Sign up for our daily briefing

Make your busy days simpler with Axios AM/PM. Catch up on what's new and why it matters in just 5 minutes.

Please enter a valid email.

Please enter a valid email.

Subscription failed
Thank you for subscribing!

Stay on top of the latest market trends

Subscribe to Axios Markets for the latest market trends and economic insights. Sign up for free.

Please enter a valid email.

Please enter a valid email.

Subscription failed
Thank you for subscribing!

Sports news worthy of your time

Binge on the stats and stories that drive the sports world with Axios Sports. Sign up for free.

Please enter a valid email.

Please enter a valid email.

Subscription failed
Thank you for subscribing!

Tech news worthy of your time

Get our smart take on technology from the Valley and D.C. with Axios Login. Sign up for free.

Please enter a valid email.

Please enter a valid email.

Subscription failed
Thank you for subscribing!

Get the inside stories

Get an insider's guide to the new White House with Axios Sneak Peek. Sign up for free.

Please enter a valid email.

Please enter a valid email.

Subscription failed
Thank you for subscribing!

Catch up on coronavirus stories and special reports, curated by Mike Allen everyday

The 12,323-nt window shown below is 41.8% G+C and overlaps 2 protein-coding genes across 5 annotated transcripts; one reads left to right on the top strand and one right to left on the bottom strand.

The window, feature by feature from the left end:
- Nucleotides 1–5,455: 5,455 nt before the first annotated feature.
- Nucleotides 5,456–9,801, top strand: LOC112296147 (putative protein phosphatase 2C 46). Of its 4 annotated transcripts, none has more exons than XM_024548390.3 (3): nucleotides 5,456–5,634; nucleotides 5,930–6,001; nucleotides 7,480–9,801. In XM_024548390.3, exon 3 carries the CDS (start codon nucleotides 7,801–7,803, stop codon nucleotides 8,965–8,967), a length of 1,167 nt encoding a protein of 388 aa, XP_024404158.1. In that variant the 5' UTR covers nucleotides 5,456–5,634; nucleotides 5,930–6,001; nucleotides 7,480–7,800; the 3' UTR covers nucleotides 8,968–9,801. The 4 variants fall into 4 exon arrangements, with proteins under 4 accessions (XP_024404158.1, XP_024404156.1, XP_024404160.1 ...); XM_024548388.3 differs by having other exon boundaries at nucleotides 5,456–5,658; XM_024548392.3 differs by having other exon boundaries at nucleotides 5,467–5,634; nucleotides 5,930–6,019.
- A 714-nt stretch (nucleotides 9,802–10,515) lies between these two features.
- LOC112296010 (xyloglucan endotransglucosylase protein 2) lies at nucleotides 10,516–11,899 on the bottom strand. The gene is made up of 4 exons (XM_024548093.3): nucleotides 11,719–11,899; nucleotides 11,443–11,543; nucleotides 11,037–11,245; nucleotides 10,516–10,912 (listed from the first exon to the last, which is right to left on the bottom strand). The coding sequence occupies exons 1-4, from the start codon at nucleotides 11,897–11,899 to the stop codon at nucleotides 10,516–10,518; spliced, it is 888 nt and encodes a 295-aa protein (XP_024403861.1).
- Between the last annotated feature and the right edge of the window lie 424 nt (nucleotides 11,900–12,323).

Catch up on coronavirus stories and special reports, curated by Mike Allen everyday

Please enter a valid email.

Please enter a valid email.

Subscription failed
Thank you for subscribing!

Want a daily digest of the top Denver news?

Get a daily digest of the most important stories affecting your hometown with Axios Denver

Please enter a valid email.

Please enter a valid email.

Subscription failed
Thank you for subscribing!

Want a daily digest of the top Des Moines news?

Get a daily digest of the most important stories affecting your hometown with Axios Des Moines

Please enter a valid email.

Please enter a valid email.

Subscription failed
Thank you for subscribing!

Want a daily digest of the top Twin Cities news?

Get a daily digest of the most important stories affecting your hometown with Axios Twin Cities

Please enter a valid email.

Please enter a valid email.

Subscription failed
Thank you for subscribing!

Want a daily digest of the top Tampa Bay news?

Get a daily digest of the most important stories affecting your hometown with Axios Tampa Bay

Please enter a valid email.

Please enter a valid email.

Subscription failed
Thank you for subscribing!

Want a daily digest of the top Charlotte news?

Get a daily digest of the most important stories affecting your hometown with Axios Charlotte

Please enter a valid email.

Please enter a valid email.

Subscription failed
Thank you for subscribing!

Please enter a valid email.

Please enter a valid email.

Subscription failed
Thank you for subscribing!

Joren Bruggink and Jai Lake investigate how horse flies behave around horses wearing different colored coats. Photo: Tim Caro/UC Davis

The next time you're looking to avoid getting bit by flies, you might want to try putting on zebra-patterned clothing.

Why it matters: A study published Feb. 20 in the journal PLOS ONE helps explain why zebras, with their prominent stripes, don't get bit by many horseflies. It sheds further light on a mystery that has puzzled scientists for more than a century: How did zebras get their stripes?